Dynamic Partitioning of a Glycosyl-Phosphatidylinositol-Anchored Protein in Glycosphingolipid-Rich Microdomains Imaged by Single-Quantum Dot Tracking

Authors

  • Fabien Pinaud,

    Corresponding author
    1. Department of Chemistry and Biochemistry, University of California at Los Angeles, Los Angeles, CA, USA
    2. Current address: Ecole Normale Supérieure Département de Biologie, 46 rue d’ Ulm, 75005-Paris, France
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  • Xavier Michalet,

    Corresponding author
    1. Department of Chemistry and Biochemistry, University of California at Los Angeles, Los Angeles, CA, USA
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  • Gopal Iyer,

    1. Department of Chemistry and Biochemistry, University of California at Los Angeles, Los Angeles, CA, USA
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  • Emmanuel Margeat,

    1. Department of Chemistry and Biochemistry, University of California at Los Angeles, Los Angeles, CA, USA
    2. Current address: Centre de Biochimie Structurale, 29 Rue de Navacelles 34090, Montpellier, France
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  • Hsiao-Ping Moore,

    1. Department of Molecular and Cell Biology, University of California at Berkeley, Berkeley, CA, USA
    2. Current address: Lawrence Technological University, 21000 West Ten Mile Road Southfield, MI 48075, USA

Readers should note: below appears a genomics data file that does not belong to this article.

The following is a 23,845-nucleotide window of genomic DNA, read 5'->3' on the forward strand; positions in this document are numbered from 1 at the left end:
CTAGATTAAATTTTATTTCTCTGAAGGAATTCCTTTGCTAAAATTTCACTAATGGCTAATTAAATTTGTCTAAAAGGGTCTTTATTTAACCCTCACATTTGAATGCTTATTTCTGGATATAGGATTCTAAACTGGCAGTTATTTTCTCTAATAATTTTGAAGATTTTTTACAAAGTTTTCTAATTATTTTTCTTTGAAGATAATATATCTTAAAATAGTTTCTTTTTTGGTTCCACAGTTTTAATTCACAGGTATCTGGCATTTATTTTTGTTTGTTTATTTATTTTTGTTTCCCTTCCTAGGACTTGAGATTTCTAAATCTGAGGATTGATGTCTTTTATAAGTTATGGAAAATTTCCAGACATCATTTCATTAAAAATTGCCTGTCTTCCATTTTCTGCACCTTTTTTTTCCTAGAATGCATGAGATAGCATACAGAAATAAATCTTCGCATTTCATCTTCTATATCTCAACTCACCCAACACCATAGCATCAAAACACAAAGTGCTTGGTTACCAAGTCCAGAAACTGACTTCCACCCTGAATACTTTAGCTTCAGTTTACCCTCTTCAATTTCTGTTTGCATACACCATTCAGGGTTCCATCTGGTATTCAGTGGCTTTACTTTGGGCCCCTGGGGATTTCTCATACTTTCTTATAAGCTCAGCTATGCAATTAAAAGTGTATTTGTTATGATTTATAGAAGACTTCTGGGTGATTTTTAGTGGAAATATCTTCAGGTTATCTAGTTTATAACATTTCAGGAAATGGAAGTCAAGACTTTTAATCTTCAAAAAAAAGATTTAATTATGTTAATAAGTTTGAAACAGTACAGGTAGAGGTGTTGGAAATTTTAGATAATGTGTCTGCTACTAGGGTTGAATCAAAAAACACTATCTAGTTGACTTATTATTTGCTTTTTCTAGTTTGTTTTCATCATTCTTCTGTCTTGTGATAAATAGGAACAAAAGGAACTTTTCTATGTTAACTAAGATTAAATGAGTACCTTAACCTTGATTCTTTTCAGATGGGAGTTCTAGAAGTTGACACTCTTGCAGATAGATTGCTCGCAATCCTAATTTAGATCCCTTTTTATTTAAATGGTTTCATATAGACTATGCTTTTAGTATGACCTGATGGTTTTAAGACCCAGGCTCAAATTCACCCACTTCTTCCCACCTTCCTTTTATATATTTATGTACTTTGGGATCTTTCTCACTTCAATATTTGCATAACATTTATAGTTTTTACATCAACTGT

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  • Shimon Weiss

    Corresponding author
    1. Department of Chemistry and Biochemistry, University of California at Los Angeles, Los Angeles, CA, USA
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Fabien Pinaud, fabien.pinaud@lkb.ens.fr;

Xavier Michalet, michalet@chem.ucla.eduand

Shimon Weiss, sweiss@chem.ucla.edu

Abstract

Recent experimental developments have led to a revision of the classical fluid mosaic model proposed by Singer and Nicholson more than 35 years ago. In particular, it is now well established that lipids and proteins diffuse heterogeneously in cell plasma membranes. Their complex motion patterns reflect the dynamic structure and composition of the membrane itself, as well as the presence of the underlying cytoskeleton scaffold and that of the extracellular matrix. How the structural organization of plasma membranes influences the diffusion of individual proteins remains a challenging, yet central, question for cell signaling and its regulation. Here we have developed a raft-associated glycosyl-phosphatidyl-inositol-anchored avidin test probe (Av-GPI), whose diffusion patterns indirectly report on the structure and dynamics of putative raft microdomains in the membrane of HeLa cells. Labeling with quantum dots (qdots) allowed high-resolution and long-term tracking of individual Av-GPI and the classification of their various diffusive behaviors. Using dual-color total internal reflection fluorescence (TIRF) microscopy, we studied the correlation between the diffusion of individual Av-GPI and the location of glycosphingolipid GM1-rich microdomains and caveolae. We show that Av-GPI exhibit a fast and a slow diffusion regime in different membrane regions, and that slowing down of their diffusion is correlated with entry in GM1-rich microdomains located in close proximity to, but distinct, from caveolae. We further show that Av-GPI dynamically partition in and out of these microdomains in a cholesterol-dependent manner. Our results provide direct evidence that cholesterol-/sphingolipid-rich microdomains can compartmentalize the diffusion of GPI-anchored proteins in living cells and that the dynamic partitioning raft model appropriately describes the diffusive behavior of some raft-associated proteins across the plasma membrane.

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